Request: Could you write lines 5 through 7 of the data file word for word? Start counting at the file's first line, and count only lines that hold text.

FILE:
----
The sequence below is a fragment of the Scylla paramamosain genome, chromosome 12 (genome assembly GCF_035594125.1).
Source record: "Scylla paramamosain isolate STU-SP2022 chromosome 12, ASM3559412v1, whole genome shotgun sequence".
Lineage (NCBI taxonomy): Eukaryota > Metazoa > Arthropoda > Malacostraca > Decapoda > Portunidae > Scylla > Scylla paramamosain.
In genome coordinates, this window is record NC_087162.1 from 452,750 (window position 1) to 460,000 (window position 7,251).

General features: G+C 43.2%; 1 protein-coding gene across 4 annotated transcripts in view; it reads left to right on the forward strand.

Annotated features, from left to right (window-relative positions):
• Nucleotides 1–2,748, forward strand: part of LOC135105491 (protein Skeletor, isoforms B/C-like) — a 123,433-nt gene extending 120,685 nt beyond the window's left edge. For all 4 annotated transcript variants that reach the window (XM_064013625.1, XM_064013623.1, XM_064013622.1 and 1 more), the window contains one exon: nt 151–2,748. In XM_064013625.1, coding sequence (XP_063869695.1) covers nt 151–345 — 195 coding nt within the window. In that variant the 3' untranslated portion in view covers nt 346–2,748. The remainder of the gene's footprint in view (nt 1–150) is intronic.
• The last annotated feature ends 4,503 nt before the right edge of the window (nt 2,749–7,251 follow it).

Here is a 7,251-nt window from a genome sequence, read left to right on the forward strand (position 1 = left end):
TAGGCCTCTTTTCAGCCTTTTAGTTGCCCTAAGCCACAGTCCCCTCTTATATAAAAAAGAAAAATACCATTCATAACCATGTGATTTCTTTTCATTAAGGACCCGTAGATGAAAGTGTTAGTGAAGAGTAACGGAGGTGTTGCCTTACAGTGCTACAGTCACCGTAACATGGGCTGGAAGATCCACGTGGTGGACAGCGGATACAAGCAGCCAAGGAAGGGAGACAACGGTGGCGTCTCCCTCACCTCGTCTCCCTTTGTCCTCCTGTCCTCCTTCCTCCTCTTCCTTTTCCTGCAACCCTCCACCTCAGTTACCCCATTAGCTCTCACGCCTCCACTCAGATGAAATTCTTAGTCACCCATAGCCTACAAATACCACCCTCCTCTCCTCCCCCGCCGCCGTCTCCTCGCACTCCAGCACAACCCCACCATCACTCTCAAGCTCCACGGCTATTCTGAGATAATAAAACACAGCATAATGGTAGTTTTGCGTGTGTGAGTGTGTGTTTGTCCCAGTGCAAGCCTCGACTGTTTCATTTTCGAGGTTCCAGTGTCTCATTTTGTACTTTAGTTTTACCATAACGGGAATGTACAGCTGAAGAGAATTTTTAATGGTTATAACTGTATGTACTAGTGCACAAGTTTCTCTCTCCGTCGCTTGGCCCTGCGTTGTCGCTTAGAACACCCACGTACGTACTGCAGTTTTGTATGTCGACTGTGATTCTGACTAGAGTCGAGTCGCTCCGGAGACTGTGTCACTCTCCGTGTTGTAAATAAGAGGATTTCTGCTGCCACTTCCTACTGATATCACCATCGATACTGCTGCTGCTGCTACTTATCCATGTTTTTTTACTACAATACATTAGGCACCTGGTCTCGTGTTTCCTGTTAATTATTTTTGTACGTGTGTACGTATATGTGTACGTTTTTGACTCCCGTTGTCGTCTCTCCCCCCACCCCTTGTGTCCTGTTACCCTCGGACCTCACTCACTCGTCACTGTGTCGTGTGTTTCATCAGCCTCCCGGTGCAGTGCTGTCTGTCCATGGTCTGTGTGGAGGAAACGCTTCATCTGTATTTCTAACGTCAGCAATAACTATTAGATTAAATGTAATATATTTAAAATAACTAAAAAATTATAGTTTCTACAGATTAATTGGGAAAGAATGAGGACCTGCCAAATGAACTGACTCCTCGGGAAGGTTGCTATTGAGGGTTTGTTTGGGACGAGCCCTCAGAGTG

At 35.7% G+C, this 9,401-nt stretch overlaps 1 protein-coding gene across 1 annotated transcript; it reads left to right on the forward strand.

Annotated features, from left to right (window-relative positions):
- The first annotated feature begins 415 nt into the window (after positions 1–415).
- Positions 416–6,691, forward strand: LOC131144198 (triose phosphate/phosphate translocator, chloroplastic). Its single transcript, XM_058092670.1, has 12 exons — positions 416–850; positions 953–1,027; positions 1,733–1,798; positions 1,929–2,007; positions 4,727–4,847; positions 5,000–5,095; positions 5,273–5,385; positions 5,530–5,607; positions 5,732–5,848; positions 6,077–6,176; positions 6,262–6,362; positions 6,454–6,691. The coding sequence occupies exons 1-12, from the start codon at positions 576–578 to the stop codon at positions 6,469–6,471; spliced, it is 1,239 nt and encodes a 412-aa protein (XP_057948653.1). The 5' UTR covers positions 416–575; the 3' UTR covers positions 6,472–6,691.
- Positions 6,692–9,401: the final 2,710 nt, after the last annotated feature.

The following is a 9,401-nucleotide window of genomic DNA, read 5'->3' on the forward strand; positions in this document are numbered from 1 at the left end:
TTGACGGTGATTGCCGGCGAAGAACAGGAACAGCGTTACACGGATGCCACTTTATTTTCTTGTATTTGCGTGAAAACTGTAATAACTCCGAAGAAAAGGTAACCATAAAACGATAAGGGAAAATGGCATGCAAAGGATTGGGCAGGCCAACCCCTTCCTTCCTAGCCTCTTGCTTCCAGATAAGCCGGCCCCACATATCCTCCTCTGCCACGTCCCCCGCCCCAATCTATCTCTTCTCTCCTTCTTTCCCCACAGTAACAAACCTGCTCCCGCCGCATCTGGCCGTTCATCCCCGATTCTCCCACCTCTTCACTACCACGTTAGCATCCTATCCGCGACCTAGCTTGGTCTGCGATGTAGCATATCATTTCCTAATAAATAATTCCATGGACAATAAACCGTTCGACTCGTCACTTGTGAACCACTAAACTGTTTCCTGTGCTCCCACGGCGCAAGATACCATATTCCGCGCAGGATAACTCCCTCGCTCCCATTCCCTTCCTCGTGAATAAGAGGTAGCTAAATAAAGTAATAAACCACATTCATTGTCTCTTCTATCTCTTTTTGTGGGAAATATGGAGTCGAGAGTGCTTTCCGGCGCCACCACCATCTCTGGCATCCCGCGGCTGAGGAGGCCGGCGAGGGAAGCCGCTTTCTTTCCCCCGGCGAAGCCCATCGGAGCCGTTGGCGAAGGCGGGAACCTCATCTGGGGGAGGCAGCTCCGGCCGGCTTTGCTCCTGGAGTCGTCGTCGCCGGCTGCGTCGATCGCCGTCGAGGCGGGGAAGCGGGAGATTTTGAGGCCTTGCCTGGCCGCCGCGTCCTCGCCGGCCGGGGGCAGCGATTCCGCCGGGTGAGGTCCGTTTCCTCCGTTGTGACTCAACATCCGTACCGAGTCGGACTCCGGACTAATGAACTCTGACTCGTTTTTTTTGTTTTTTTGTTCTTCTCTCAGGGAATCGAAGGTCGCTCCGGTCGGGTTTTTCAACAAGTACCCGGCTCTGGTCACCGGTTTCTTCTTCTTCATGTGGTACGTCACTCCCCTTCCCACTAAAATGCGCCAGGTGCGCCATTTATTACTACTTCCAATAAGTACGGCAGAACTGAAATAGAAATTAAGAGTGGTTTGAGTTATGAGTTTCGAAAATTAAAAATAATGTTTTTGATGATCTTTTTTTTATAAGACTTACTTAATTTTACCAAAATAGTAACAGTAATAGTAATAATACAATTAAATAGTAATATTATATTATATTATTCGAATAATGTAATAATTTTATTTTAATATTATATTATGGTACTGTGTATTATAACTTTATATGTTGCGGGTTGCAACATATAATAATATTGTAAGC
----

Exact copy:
General features: G+C 43.2%; 1 protein-coding gene across 4 annotated transcripts in view; it reads left to right on the forward strand.

Annotated features, from left to right (window-relative positions):
• Nucleotides 1–2,748, forward strand: part of LOC135105491 (protein Skeletor, isoforms B/C-like) — a 123,433-nt gene extending 120,685 nt beyond the window's left edge. For all 4 annotated transcript variants that reach the window (XM_064013625.1, XM_064013623.1, XM_064013622.1 and 1 more), the window contains one exon: nt 151–2,748. In XM_064013625.1, coding sequence (XP_063869695.1) covers nt 151–345 — 195 coding nt within the window. In that variant the 3' untranslated portion in view covers nt 346–2,748. The remainder of the gene's footprint in view (nt 1–150) is intronic.